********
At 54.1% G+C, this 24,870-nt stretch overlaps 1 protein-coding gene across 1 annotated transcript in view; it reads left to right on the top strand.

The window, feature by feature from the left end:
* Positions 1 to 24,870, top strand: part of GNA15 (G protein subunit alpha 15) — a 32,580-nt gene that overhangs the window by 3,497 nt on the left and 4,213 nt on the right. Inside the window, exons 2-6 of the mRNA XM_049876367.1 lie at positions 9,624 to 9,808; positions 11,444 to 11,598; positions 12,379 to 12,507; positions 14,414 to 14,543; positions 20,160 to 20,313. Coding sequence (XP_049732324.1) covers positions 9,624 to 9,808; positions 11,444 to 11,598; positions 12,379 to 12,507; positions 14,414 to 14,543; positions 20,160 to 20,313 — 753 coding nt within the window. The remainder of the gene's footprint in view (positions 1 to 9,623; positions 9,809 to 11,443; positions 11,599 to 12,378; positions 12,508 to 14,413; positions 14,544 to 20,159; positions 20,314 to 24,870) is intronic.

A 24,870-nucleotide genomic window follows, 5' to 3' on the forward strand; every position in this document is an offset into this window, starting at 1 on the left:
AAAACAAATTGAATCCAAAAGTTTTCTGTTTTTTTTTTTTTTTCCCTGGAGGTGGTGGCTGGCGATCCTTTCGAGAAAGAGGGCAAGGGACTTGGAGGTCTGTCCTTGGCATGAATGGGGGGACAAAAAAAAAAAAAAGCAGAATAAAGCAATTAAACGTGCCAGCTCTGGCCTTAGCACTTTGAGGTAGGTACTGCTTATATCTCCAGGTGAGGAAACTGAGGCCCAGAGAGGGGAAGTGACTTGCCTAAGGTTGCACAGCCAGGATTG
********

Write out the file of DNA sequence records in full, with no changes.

At 54.1% G+C, this 24,870-nt stretch overlaps 1 protein-coding gene across 1 annotated transcript in view; it reads left to right on the top strand.

The window, feature by feature from the left end:
* Positions 1 to 24,870, top strand: part of GNA15 (G protein subunit alpha 15) — a 32,580-nt gene that overhangs the window by 3,497 nt on the left and 4,213 nt on the right. Inside the window, exons 2-6 of the mRNA XM_049876367.1 lie at positions 9,624 to 9,808; positions 11,444 to 11,598; positions 12,379 to 12,507; positions 14,414 to 14,543; positions 20,160 to 20,313. Coding sequence (XP_049732324.1) covers positions 9,624 to 9,808; positions 11,444 to 11,598; positions 12,379 to 12,507; positions 14,414 to 14,543; positions 20,160 to 20,313 — 753 coding nt within the window. The remainder of the gene's footprint in view (positions 1 to 9,623; positions 9,809 to 11,443; positions 11,599 to 12,378; positions 12,508 to 14,413; positions 14,544 to 20,159; positions 20,314 to 24,870) is intronic.

A 24,870-nucleotide genomic window follows, 5' to 3' on the forward strand; every position in this document is an offset into this window, starting at 1 on the left:
AAAACAAATTGAATCCAAAAGTTTTCTGTTTTTTTTTTTTTTTCCCTGGAGGTGGTGGCTGGCGATCCTTTCGAGAAAGAGGGCAAGGGACTTGGAGGTCTGTCCTTGGCATGAATGGGGGGACAAAAAAAAAAAAAAGCAGAATAAAGCAATTAAACGTGCCAGCTCTGGCCTTAGCACTTTGAGGTAGGTACTGCTTATATCTCCAGGTGAGGAAACTGAGGCCCAGAGAGGGGAAGTGACTTGCCTAAGGTTGCACAGCCAGGATTG